Gender and Memory: Depictions of Femininity in Irish Revolutionary Art

  • Pearl Joslyn Temple University

Abstract

This paper uses artistic depictions of the allegorical figure, Kathleen ni Houlihan, who represented the personification of Ireland, to analyze the role of gender in the Irish Revolution. Drawing on a number of primary source artistic works from the years surrounding the 1916 Easter Rising, this paper questions the impact highly gendered portrayals of Irish nationalism had on nationalist communities. This paper also relies on primary and secondary sources that highlight the highly gendered environment of revolutionary Ireland, and the hardships faced by nationalist women. In this study, I found that gendered depictions of Kathleen ni Houlihan were rooted in the gendered revolutionary environment, and reflected typical ideas of the roles men and women should play in the independence movement. The figure of Kathleen ni Houlihan offers an excellent case study of the role the arts played in both reflecting and altering Irish revolutionary society. Additionally, these artistic portrayals reflect the strict binaries of Irish society at the turn of the century, and provide insight into the ways women negotiated their positions in the revolution.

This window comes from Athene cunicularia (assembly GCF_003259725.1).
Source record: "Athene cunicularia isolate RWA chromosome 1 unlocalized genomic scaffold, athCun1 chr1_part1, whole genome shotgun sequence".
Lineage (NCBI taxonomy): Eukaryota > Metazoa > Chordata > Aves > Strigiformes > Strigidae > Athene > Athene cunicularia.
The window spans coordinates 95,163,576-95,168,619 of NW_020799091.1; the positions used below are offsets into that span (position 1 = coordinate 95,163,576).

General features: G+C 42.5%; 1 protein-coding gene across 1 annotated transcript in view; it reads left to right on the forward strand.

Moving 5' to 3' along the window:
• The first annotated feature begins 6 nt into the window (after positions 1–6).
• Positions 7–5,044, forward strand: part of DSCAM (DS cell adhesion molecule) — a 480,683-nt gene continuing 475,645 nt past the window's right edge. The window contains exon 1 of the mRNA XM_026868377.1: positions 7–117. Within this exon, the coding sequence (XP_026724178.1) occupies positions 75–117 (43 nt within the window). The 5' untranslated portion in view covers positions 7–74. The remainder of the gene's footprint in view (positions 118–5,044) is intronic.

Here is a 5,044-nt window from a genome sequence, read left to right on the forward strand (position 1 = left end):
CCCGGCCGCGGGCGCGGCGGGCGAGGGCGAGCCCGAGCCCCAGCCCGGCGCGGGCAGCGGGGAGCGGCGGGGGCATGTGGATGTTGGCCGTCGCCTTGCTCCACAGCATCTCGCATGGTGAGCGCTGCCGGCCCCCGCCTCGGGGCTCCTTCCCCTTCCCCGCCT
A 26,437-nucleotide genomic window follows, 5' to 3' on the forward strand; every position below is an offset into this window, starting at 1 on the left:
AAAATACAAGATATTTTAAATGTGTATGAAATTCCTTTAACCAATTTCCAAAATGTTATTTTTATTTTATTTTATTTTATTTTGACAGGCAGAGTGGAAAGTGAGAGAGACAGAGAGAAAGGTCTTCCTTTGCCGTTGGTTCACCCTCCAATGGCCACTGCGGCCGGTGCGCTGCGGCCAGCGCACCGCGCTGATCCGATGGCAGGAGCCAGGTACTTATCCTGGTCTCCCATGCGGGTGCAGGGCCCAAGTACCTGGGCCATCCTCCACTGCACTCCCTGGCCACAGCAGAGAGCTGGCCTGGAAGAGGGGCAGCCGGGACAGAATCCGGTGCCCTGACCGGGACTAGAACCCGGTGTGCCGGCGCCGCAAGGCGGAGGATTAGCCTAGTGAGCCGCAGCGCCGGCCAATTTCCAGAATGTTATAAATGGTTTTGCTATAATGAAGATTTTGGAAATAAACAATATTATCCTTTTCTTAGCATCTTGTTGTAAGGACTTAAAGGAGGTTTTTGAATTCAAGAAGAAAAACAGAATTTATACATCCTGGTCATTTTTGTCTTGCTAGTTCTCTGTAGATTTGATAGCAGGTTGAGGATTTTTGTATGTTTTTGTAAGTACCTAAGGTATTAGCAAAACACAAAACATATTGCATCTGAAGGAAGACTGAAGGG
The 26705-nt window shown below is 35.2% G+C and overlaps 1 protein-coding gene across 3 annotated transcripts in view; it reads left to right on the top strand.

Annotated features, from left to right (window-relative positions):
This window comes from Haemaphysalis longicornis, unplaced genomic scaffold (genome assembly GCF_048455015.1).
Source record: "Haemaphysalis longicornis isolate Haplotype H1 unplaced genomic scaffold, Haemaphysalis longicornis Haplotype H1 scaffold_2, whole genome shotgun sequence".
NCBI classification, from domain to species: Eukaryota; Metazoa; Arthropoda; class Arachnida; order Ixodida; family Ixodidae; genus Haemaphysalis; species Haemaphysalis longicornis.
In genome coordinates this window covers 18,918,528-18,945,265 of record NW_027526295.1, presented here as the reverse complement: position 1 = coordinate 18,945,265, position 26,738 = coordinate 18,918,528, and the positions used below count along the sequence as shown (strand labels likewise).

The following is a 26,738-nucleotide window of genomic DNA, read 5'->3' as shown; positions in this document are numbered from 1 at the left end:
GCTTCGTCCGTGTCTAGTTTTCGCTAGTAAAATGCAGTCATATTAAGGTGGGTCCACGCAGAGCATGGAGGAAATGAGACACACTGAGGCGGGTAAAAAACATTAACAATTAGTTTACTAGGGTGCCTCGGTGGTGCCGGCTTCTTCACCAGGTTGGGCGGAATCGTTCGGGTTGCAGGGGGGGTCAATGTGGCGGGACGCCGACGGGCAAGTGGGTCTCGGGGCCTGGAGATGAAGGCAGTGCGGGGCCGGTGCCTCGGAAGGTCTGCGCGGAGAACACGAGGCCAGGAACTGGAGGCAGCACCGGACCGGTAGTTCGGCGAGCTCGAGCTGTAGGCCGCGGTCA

Author Biography

Pearl Joslyn, Temple University

Pearl Joslyn is an undergradate History and Global Studies major at Temple University.

Published
2019-05-25
How to Cite
Joslyn, P. (2019). Gender and Memory: Depictions of Femininity in Irish Revolutionary Art. Perceptions, 5(2). https://doi.org/10.15367/pj.v5i2.204